Washington Square Park on the south of Union Square and a little bit closer to the Soho and Greenwich Village area – you would imagine the bananas in these hip and exciting neighborhoods.
Washington Square Park is also the center of New York University’s campus, as the square is ringed by freshman dorms and other university buildings. The area is bustling and full of energy with 24-hour dining, shopping, nightlife, and arts, yet still cozy and green, interspersed with low-rise brownstones and historic architecture.
While maybe there are tons of Times Square in the world, this is THE Times Square. While it is called “square” it’s more like an “intersection”. Situated in the Midtown Manhattan, Times Square is the junction of Broadway and Seventh Avenue – and you could imagine how busy it gets with over 50 million visitors running through annually – not to mention all sorts of function, events, and roadshows that take place in this very location all year round.
While you would find all types of entertainment, stores, and dining experience in Times Square, you may not know that it was once named Longacre Square, until The New York Times moved its headquarters here. That’s how the square got its name. Now, Times Square has a unique regulation that requires the surrounding buildings to have a minimum amount of display lighting in order to preserve the area’s reputation of glitz and bustle.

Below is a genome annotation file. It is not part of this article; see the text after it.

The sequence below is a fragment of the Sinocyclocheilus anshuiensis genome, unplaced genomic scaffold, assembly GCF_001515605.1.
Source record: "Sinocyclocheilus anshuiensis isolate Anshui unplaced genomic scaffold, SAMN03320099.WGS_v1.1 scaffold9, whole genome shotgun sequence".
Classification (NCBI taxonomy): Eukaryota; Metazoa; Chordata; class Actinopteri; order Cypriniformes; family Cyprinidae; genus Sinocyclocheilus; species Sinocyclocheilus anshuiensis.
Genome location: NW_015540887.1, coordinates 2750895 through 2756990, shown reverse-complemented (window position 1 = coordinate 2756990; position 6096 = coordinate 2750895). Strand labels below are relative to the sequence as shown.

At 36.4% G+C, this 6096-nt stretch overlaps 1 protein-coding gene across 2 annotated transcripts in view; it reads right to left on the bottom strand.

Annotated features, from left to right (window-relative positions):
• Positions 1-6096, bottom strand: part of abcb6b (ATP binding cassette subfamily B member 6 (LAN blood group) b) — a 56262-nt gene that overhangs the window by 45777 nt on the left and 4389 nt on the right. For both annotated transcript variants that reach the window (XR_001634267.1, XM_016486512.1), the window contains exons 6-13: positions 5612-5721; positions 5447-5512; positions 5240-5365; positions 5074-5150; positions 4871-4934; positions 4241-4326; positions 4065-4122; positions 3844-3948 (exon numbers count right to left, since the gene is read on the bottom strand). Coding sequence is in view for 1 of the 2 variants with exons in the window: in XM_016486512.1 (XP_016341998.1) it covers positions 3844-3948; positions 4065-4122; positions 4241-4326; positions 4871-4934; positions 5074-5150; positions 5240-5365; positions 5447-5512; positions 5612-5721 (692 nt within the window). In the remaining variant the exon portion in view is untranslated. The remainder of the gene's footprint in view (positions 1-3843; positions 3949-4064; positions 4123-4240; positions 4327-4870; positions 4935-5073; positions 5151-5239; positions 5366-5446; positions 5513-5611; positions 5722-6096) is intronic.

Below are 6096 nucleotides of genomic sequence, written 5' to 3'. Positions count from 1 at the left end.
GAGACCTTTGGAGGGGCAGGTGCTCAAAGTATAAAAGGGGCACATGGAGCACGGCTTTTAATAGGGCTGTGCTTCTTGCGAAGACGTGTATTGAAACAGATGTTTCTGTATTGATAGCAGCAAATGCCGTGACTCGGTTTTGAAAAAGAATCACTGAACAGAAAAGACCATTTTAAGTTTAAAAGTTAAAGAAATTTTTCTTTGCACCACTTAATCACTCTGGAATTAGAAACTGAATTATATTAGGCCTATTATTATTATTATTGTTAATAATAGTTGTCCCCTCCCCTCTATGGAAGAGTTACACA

United Nations Headquarters
Visitors could go inside the United Nations on a guided tour (which is also included if you have a New York Pass). Over 1 million visitors from around the world visited the United Nations Headquarters (UNHQ) every year, and the property stands on an international territory belonging to the 193 Member Stars of the U.N. (so “technically”, I have been to almost every country in the world!) The guided tour took us through the corridors of international diplomacy, and we learned the history and work of the United Nations. Of course, most importantly, we saw the famous General Assembly hall and Security Council chambers, where we tried to search for the seat of our countries in the Hall!
Statue of Liberty